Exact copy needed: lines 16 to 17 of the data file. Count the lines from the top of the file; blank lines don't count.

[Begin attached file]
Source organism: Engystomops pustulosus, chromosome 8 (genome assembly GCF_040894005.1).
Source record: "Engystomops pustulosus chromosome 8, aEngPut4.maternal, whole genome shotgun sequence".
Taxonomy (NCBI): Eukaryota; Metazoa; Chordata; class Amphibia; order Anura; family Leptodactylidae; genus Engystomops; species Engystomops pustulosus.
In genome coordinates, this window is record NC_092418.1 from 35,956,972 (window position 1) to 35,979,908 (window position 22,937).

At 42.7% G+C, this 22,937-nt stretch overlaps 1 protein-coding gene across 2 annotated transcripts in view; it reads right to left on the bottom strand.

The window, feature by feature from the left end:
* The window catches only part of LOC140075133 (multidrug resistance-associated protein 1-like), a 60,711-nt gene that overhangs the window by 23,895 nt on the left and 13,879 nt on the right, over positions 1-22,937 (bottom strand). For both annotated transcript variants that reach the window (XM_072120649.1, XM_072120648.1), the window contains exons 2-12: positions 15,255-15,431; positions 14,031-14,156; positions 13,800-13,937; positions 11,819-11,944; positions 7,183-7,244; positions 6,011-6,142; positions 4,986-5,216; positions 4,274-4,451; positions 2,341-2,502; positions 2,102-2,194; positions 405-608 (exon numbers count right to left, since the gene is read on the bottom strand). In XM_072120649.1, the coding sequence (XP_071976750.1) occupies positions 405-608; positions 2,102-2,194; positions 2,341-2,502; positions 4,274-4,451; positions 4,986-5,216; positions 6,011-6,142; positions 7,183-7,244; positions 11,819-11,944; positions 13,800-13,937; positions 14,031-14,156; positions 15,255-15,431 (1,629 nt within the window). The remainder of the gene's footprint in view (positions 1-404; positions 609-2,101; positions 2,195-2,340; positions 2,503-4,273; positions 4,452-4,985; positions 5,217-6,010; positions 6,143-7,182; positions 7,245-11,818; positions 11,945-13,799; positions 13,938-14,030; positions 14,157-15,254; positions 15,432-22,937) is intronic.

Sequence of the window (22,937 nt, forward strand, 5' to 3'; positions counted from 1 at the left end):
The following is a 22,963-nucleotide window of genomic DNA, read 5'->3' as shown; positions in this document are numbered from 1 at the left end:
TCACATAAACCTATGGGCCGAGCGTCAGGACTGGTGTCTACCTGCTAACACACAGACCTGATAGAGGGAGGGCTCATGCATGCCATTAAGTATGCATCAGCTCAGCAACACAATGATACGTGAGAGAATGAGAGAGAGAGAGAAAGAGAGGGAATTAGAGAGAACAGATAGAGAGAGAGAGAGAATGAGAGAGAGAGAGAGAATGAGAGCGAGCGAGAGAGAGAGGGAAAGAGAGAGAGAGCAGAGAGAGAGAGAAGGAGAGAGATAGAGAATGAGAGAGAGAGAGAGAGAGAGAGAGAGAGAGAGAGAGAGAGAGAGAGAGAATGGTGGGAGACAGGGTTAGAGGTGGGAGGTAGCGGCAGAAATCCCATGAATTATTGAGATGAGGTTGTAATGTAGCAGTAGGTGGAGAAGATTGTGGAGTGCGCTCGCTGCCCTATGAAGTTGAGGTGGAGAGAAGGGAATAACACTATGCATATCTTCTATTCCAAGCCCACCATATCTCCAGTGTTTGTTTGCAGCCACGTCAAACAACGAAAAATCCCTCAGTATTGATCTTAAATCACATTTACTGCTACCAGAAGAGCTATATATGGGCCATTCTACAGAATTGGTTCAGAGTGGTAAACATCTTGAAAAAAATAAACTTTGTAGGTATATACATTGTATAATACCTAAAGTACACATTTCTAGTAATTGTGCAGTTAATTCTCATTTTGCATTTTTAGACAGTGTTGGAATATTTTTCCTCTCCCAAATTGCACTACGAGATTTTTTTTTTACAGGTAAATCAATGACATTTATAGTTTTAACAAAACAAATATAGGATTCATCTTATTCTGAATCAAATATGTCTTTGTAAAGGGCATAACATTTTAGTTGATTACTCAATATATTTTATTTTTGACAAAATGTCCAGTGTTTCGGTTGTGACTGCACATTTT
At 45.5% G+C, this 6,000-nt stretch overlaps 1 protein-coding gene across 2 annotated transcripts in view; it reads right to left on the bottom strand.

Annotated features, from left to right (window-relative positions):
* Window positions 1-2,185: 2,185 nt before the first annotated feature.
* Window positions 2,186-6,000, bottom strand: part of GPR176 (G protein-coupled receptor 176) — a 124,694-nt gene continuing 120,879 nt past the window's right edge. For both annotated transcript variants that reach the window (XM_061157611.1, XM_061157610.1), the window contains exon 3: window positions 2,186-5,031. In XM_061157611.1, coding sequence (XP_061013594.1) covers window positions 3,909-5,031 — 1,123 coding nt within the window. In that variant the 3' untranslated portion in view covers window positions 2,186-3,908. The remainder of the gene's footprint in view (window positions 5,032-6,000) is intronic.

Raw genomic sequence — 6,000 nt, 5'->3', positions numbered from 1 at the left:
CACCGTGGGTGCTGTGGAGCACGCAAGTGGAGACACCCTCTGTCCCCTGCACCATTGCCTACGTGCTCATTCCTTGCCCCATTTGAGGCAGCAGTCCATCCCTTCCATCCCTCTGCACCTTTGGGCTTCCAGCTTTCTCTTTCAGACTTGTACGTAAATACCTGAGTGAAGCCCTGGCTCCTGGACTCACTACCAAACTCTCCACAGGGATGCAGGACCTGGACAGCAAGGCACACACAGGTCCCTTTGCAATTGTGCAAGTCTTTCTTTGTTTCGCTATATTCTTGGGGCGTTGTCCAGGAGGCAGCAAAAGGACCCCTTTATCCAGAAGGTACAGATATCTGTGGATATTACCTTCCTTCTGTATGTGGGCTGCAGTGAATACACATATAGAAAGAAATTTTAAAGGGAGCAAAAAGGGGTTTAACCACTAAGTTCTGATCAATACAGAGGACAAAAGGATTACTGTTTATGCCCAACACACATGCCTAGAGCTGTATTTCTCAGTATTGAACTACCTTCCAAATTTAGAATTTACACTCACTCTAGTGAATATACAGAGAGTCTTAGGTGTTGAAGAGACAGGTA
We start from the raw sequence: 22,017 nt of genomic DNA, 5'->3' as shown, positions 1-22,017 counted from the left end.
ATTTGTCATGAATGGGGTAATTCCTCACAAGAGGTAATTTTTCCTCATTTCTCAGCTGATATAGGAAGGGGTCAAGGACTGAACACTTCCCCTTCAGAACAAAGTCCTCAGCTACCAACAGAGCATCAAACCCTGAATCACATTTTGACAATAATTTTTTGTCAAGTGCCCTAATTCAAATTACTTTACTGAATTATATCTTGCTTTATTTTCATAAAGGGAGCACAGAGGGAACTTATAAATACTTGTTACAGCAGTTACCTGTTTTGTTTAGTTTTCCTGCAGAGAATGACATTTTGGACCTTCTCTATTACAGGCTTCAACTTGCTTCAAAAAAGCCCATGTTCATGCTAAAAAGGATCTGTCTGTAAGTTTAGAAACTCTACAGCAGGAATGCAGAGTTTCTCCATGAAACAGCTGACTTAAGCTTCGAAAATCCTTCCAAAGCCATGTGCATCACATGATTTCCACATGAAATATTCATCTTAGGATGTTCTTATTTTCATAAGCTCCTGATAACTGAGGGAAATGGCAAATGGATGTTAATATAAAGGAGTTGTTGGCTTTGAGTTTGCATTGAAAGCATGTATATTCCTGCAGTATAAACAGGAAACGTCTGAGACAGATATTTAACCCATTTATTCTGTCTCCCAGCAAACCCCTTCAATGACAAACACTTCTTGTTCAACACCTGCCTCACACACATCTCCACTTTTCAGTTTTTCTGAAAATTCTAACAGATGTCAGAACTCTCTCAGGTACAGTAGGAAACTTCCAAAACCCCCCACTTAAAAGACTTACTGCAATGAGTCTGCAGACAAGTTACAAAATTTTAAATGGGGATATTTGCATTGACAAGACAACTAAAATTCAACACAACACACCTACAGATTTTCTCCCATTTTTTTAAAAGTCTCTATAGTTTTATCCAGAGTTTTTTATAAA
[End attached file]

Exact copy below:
CACCGTGGGTGCTGTGGAGCACGCAAGTGGAGACACCCTCTGTCCCCTGCACCATTGCCTACGTGCTCATTCCTTGCCCCATTTGAGGCAGCAGTCCATCCCTTCCATCCCTCTGCACCTTTGGGCTTCCAGCTTTCTCTTTCAGACTTGTACGTAAATACCTGAGTGAAGCCCTGGCTCCTGGACTCACTACCAAACTCTCCACAGGGATGCAGGACCTGGACAGCAAGGCACACACAGGTCCCTTTGCAATTGTGCAAGTCTTTCTTTGTTTCGCTATATTCTTGGGGCGTTGTCCAGGAGGCAGCAAAAGGACCCCTTTATCCAGAAGGTACAGATATCTGTGGATATTACCTTCCTTCTGTATGTGGGCTGCAGTGAATACACATATAGAAAGAAATTTTAAAGGGAGCAAAAAGGGGTTTAACCACTAAGTTCTGATCAATACAGAGGACAAAAGGATTACTGTTTATGCCCAACACACATGCCTAGAGCTGTATTTCTCAGTATTGAACTACCTTCCAAATTTAGAATTTACACTCACTCTAGTGAATATACAGAGAGTCTTAGGTGTTGAAGAGACAGGTA
We start from the raw sequence: 22,017 nt of genomic DNA, 5'->3' as shown, positions 1-22,017 counted from the left end.